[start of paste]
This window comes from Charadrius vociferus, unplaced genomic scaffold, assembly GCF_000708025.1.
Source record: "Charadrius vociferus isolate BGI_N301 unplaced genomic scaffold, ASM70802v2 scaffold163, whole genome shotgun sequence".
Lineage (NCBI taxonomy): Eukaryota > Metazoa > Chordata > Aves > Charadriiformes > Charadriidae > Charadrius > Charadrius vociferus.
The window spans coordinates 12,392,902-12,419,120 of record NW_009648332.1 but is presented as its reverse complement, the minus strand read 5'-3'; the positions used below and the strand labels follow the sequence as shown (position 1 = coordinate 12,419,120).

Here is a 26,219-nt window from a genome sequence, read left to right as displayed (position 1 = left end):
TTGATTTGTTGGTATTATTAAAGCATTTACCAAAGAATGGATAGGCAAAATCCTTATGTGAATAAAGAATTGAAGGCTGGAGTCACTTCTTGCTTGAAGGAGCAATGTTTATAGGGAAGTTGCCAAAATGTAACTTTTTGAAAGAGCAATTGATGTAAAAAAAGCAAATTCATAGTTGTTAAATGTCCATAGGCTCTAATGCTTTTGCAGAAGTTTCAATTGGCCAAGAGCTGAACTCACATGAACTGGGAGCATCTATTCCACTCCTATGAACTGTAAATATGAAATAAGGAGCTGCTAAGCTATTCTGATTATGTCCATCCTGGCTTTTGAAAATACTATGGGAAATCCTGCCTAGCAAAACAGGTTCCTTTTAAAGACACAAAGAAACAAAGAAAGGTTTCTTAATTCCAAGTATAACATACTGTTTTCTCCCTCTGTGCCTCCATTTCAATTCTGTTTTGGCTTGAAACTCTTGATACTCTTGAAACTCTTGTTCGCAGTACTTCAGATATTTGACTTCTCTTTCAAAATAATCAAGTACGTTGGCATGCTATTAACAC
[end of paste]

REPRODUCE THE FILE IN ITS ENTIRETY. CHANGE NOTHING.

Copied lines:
This window comes from Charadrius vociferus, unplaced genomic scaffold, assembly GCF_000708025.1.
Source record: "Charadrius vociferus isolate BGI_N301 unplaced genomic scaffold, ASM70802v2 scaffold163, whole genome shotgun sequence".
Lineage (NCBI taxonomy): Eukaryota > Metazoa > Chordata > Aves > Charadriiformes > Charadriidae > Charadrius > Charadrius vociferus.
The window spans coordinates 12,392,902-12,419,120 of record NW_009648332.1 but is presented as its reverse complement, the minus strand read 5'-3'; the positions used below and the strand labels follow the sequence as shown (position 1 = coordinate 12,419,120).

Here is a 26,219-nt window from a genome sequence, read left to right as displayed (position 1 = left end):
TTGATTTGTTGGTATTATTAAAGCATTTACCAAAGAATGGATAGGCAAAATCCTTATGTGAATAAAGAATTGAAGGCTGGAGTCACTTCTTGCTTGAAGGAGCAATGTTTATAGGGAAGTTGCCAAAATGTAACTTTTTGAAAGAGCAATTGATGTAAAAAAAGCAAATTCATAGTTGTTAAATGTCCATAGGCTCTAATGCTTTTGCAGAAGTTTCAATTGGCCAAGAGCTGAACTCACATGAACTGGGAGCATCTATTCCACTCCTATGAACTGTAAATATGAAATAAGGAGCTGCTAAGCTATTCTGATTATGTCCATCCTGGCTTTTGAAAATACTATGGGAAATCCTGCCTAGCAAAACAGGTTCCTTTTAAAGACACAAAGAAACAAAGAAAGGTTTCTTAATTCCAAGTATAACATACTGTTTTCTCCCTCTGTGCCTCCATTTCAATTCTGTTTTGGCTTGAAACTCTTGATACTCTTGAAACTCTTGTTCGCAGTACTTCAGATATTTGACTTCTCTTTCAAAATAATCAAGTACGTTGGCATGCTATTAACAC